What Is a Bankruptcy Trustee and What Do They Do?

FT Contributor
A bankruptcy trustee providing information for a man handing over his bankruptcy petition.
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Filing for bankruptcy is a complicated process. Federal bankruptcy courts will expect an individual or business to submit a variety of forms, financial reports, and other documents. The court appoints a bankruptcy trustee to work with the debtor through the entire process.

The bankruptcy trustee plays an important role in a bankruptcy petition — they’re the go-between for the debtor and the creditors and will verify all statements and documents submitted to ensure the process was fair and transparent to both the debtor and the creditors.

What Is the Role of a Bankruptcy Trustee?

The trustee works between the debtor, creditors, and the court to ensure the petition is administered properly. A bankruptcy trustee is not a government employee. The individual is appointed by the Department of Justice, whose main role is to oversee bankruptcy cases and uncover bankruptcy fraud. The role of a bankruptcy trustee varies with the type of bankruptcy. Here’s a closer look:

Chapter 7 Bankruptcy Trustee

A Chapter 7 bankruptcy is the simplest (and most common) of all the bankruptcy types. In this type of bankruptcy, the debtor’s assets belong to the bankruptcy estate once a petition is filed. The assets must be classified by which are exempt from being sold and which can be sold to pay off all or part of the debtors’ debts.

If you’re filing for bankruptcy, the main job of the Chapter 7 bankruptcy trustee is to sell your eligible, nonexempt assets and distribute the cash to your creditors. A Chapter 7 bankruptcy trustee’s responsibilities include:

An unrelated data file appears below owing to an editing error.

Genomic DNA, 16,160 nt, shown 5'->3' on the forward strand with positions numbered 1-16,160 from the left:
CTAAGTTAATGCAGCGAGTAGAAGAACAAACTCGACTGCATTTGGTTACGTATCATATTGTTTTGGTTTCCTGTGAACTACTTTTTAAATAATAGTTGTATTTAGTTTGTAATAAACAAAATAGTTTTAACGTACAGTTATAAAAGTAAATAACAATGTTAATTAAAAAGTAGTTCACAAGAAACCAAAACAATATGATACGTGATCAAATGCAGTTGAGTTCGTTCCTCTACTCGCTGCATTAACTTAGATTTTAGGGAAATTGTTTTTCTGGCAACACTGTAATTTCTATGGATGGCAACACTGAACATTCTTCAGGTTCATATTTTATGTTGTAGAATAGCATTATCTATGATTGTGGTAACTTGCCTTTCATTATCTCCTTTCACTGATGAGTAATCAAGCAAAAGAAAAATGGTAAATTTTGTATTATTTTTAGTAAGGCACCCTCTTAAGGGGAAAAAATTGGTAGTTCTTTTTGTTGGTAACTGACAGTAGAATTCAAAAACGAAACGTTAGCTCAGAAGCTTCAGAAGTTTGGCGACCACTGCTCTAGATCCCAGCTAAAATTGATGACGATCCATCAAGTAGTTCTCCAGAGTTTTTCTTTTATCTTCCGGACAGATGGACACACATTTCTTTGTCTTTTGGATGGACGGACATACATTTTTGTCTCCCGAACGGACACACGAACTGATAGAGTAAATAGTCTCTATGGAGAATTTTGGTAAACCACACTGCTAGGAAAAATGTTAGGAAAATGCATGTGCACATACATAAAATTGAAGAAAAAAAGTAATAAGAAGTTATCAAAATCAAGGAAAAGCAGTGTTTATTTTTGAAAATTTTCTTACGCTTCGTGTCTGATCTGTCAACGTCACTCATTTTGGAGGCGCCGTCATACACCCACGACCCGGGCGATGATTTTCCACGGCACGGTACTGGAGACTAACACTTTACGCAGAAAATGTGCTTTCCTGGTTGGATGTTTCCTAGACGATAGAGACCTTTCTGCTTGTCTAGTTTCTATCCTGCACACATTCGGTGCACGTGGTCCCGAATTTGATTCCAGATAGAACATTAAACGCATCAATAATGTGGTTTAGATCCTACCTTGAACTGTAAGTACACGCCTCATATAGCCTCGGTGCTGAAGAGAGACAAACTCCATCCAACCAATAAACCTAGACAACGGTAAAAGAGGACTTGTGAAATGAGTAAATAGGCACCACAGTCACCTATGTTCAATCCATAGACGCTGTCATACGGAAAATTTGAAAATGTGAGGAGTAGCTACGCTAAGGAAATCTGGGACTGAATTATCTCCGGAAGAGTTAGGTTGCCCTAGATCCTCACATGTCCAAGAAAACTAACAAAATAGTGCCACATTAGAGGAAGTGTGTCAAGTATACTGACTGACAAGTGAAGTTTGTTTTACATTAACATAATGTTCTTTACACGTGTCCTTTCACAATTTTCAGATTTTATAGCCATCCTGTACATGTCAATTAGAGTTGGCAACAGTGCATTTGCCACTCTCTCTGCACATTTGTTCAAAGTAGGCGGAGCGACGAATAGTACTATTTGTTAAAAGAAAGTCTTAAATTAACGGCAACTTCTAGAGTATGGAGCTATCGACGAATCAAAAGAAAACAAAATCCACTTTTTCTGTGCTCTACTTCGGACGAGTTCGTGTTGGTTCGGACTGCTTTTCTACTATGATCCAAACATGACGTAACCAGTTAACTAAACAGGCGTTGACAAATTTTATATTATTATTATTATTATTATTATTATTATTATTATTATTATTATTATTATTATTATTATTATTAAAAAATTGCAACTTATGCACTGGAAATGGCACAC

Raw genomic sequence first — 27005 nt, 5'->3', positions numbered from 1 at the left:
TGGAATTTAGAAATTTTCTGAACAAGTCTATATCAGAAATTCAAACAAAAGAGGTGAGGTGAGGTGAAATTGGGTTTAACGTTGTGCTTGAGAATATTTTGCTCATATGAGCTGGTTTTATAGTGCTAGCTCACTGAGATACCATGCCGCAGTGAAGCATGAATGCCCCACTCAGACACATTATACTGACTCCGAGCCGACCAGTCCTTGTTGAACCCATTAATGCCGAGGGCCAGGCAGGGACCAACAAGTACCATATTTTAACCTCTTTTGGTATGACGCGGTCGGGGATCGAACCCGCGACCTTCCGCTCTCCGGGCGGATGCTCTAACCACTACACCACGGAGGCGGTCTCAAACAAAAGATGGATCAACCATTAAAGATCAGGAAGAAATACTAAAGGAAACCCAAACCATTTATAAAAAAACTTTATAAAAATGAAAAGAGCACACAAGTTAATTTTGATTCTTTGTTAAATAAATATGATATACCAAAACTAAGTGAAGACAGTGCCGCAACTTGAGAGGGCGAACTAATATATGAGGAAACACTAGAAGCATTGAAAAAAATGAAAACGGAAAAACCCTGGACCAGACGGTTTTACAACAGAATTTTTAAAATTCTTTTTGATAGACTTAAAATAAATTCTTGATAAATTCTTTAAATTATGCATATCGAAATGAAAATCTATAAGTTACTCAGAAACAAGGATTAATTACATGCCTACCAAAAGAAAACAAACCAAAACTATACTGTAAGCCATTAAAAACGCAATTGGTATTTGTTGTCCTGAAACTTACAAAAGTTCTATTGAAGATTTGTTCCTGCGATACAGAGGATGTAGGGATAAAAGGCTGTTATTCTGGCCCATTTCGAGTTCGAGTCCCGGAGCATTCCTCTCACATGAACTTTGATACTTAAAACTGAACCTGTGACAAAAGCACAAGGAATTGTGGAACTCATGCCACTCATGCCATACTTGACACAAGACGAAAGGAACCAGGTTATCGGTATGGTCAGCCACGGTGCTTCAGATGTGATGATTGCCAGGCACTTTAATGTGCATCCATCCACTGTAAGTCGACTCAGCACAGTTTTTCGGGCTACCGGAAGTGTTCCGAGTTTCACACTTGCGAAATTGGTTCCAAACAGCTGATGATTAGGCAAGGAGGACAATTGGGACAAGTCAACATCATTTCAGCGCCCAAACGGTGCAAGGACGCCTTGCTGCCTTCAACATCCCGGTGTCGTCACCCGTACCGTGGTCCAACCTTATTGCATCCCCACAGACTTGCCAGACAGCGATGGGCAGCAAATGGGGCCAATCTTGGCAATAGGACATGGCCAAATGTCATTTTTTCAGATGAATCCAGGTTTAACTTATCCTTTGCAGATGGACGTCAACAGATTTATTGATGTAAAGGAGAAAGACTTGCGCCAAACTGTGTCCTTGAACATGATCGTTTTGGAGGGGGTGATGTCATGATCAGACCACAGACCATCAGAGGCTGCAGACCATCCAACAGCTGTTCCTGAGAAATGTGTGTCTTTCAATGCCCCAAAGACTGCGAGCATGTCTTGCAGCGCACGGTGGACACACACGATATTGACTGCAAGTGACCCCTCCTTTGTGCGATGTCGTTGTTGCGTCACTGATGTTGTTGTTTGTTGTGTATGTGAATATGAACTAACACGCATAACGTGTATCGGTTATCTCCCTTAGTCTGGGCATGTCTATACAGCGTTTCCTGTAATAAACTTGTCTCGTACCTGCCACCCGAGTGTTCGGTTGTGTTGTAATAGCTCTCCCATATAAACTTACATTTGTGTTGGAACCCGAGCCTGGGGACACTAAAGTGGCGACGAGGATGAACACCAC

• Reviewing and verifying that the financial information you submit is correct and true;
  • Hosting a meeting where creditors can question the debtor;
  • Managing and accounting for all your exempt and nonexempt property;
  • Selling nonexempt property to pay down the debt;
  • Distributing the sales to the creditors as ordered by the court;

Chapter 13 Bankruptcy Trustee

A Chapter 13 bankruptcy does not involve the sale of any property or assets. Instead of selling assets, the debtor will show they are employed and propose a plan to pay back all or a portion of their debt in installments over three to five years.

The bankruptcy trustee is responsible for overseeing the creation and execution of the repayment plan. The bankruptcy trustee will work with the debtor longer than in a Chapter 7 case because they receive and distribute the agreed-upon payments over the course of three to five years after the ruling. The role of the Chapter 13 bankruptcy trustee includes:

  • Reviewing and verifying that the financial information submitted is true and correct;
  • Hosting a meeting where creditors can question the debtor;
  • Making sure the repayment plan is realistically affordable;
  • Collecting monthly payments as outlined in the plan;
  • Reporting to the court on the debtor’s progress in meeting their obligations;
  • Distributing the payments to the creditors as agreed upon in the plan;